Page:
Attention English teachers and grammar Nazis: what is the correct punctuation?
In the equation above, a is one, b is two, and c is three.
or would it be:
In the equation above, a is one; b is two; and c is three.
(pretend the equation above is "a+b=c")
This would be for a technical paper.
The structure of the first one seems fine to me. It is an introductory clause followed by three main clauses separated by commas. Each main cause has a Subject and Verb. Structurally it would be like the following: "At the spa, Judy got a manicure, Pam got a haircut, and I read a magazine." Technically, you could separate the main clauses by semicolons, like you did in the second one, but that seems odd to me.
The alternative structure would be a main clause followed by a colon and a list. "The girls and I went to the spa: Judy got a manicure, Pam got a haircut, and I read a magazine."
Or, for your sentence: "the variables in the equation above are as follows: a is one, b is two, and c is three."
Semicolons can be used to separate items in a list but generally are only used when it is necessary for clarity. E.g. if the listed items are long or have internal commas. Say for instance you had to say something like this: "a, b, and f are one; c, d, and e are two; g is three."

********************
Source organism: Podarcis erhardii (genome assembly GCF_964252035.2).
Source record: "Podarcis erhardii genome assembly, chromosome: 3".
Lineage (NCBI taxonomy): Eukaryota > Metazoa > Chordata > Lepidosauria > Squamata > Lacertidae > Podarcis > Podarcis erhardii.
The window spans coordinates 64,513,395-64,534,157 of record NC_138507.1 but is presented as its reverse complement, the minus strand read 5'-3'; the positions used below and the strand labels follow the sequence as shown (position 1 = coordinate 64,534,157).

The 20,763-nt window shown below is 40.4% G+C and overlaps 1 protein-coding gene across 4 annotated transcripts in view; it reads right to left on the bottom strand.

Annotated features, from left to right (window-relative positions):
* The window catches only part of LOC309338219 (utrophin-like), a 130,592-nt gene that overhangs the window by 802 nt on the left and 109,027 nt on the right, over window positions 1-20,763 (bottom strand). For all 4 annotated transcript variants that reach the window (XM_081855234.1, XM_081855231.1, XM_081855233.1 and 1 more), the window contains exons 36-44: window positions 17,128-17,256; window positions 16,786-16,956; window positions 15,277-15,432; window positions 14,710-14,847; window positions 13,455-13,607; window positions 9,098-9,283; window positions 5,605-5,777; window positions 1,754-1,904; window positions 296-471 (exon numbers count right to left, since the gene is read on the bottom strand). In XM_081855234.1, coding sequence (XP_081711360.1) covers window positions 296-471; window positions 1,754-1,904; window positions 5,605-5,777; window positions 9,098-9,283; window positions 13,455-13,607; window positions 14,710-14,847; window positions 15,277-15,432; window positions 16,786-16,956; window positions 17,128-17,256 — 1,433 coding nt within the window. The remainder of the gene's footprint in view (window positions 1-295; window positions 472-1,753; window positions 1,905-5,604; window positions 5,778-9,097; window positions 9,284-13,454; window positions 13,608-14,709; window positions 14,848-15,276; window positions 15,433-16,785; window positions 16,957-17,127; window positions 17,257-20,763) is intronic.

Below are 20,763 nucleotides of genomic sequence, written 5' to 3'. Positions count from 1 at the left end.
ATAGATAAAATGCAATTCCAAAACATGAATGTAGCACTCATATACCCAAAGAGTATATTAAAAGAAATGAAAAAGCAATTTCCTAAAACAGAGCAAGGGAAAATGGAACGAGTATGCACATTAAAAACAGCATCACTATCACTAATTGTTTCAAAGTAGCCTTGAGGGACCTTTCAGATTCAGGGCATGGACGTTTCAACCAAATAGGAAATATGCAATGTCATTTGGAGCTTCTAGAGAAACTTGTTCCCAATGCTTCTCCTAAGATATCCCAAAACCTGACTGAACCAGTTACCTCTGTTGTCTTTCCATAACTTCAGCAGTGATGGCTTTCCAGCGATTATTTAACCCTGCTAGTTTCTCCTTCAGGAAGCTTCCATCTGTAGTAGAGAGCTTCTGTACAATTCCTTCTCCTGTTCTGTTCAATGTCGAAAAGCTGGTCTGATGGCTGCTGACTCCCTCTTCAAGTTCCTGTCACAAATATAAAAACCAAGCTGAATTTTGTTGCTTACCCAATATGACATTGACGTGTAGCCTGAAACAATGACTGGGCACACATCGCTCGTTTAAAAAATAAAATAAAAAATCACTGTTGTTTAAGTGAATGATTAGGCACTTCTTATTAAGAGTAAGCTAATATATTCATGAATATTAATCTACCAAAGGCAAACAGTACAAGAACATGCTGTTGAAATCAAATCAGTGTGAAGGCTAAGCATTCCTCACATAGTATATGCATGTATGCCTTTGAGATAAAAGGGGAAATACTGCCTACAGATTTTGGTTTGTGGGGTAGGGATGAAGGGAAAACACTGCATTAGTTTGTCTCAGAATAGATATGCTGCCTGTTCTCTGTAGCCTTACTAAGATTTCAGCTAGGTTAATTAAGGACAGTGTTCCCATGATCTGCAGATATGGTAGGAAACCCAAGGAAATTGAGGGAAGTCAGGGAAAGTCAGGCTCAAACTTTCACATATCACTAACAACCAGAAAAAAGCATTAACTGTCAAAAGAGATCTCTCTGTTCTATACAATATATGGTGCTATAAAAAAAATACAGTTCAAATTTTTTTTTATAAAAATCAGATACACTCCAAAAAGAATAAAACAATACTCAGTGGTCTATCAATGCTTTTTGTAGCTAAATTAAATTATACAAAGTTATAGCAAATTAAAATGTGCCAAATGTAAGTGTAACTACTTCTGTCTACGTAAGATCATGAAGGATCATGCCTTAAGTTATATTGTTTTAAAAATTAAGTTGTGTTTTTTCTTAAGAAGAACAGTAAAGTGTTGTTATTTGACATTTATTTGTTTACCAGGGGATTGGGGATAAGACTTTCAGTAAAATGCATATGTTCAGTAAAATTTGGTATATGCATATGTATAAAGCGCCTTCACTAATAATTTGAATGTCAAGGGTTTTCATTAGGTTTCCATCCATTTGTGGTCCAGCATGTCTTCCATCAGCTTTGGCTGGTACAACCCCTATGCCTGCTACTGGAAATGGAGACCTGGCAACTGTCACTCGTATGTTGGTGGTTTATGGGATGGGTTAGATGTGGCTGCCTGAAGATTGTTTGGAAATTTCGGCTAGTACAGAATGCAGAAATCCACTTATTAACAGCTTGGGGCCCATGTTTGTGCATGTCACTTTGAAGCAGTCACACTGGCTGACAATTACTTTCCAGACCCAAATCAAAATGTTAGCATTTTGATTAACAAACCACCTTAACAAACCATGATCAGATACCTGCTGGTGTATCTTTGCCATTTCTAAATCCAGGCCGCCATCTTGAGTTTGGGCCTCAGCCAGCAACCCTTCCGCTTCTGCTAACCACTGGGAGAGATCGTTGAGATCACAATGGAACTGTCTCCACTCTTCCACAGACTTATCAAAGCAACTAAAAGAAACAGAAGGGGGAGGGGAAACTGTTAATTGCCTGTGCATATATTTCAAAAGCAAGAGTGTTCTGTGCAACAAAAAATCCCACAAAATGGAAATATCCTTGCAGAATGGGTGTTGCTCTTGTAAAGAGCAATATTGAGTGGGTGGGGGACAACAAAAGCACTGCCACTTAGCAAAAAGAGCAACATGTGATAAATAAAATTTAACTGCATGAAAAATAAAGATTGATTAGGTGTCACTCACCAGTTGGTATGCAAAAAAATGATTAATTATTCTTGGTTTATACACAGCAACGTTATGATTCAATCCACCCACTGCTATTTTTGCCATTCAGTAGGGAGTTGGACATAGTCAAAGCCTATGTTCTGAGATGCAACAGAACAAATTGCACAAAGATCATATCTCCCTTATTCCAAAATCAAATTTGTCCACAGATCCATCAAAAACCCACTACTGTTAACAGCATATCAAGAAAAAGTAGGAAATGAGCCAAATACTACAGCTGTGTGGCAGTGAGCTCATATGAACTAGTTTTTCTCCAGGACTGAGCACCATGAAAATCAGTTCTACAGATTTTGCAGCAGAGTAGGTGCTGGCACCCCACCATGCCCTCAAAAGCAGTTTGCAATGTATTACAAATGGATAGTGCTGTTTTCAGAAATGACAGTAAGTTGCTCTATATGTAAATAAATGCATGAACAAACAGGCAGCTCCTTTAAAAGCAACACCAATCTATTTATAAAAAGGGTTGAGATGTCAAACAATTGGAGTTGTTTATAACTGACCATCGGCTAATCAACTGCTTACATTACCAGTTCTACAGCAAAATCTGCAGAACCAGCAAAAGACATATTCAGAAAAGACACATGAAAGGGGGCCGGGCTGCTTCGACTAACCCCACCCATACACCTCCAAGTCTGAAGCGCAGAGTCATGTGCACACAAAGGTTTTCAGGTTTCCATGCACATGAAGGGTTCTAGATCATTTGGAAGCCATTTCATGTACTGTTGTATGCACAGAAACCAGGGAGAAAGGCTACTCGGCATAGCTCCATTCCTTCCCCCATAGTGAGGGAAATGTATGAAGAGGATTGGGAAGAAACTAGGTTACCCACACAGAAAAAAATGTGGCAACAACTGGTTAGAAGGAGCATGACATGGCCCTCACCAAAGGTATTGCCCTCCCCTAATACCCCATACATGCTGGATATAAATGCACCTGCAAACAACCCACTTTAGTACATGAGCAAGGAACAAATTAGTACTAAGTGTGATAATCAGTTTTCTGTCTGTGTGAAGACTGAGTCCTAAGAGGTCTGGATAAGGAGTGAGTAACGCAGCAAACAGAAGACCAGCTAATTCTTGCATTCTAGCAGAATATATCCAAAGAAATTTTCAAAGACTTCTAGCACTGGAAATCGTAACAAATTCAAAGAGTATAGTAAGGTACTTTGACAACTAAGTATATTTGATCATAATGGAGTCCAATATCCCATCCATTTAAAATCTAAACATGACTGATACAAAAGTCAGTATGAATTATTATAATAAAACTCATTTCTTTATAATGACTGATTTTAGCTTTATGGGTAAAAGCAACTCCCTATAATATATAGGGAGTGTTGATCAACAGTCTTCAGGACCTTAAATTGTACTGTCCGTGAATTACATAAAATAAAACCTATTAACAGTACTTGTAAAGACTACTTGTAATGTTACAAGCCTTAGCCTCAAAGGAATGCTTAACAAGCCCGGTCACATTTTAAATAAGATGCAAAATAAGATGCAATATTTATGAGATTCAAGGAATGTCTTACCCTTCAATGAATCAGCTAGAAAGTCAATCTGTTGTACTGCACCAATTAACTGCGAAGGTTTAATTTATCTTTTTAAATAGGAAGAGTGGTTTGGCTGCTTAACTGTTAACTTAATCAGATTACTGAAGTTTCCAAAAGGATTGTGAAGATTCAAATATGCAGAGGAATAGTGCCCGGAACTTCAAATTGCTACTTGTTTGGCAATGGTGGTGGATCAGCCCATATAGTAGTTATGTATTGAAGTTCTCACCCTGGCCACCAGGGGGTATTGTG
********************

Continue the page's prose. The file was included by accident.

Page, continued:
I am not an English teacher or grammar nazi, so please don't take this as gospel.
by thebeast022 years ago
Does bad grammar and spelling bother you?I don't expect everyone to be an English professor, but for goodness sake people, use some punctuation and a built in spell-check! This is primarily aimed at forums, hubs, and...
by Laura Schneider3 years ago
What are some common grammar/usage errors that drive you nuts every time you see them?
by Person of Interest4 years ago
Share, so others may benefit. Actually, I always catch them (as far as I know). It just bothers me that it keeps happening. I'm pretty sure the psychology is that the modifier doesn't occur to me until I reach the end...
by girly_girl095 months ago
Which sounds better/is correct, "highly value" or "value highly"?Used in the context, "I would highly value an opportunity...." or, "I would value highly an opportunity..." I...
by Deborah5 years ago
As a writer, do you use commas, here, and there. Or do you use commas, here and not there?I make a living online as a writer, and I believe that writers have to use good judgement sometimes in punctuation, but I have...
by Kelly Kline Burnett7 years ago
I want to entitle my next Hub "Reflections on 250 Hubs" but I am worried about my grammar - should it be Reflections "Upon" or "On"?Please help.Thank you!
Copyright © 2018 HubPages Inc. and respective owners.
Other product and company names shown may be trademarks of their respective owners.
HubPages® is a registered Service Mark of HubPages, Inc.
HubPages and Hubbers (authors) may earn revenue on this page based on affiliate relationships and advertisements with partners including Amazon, Google, and others.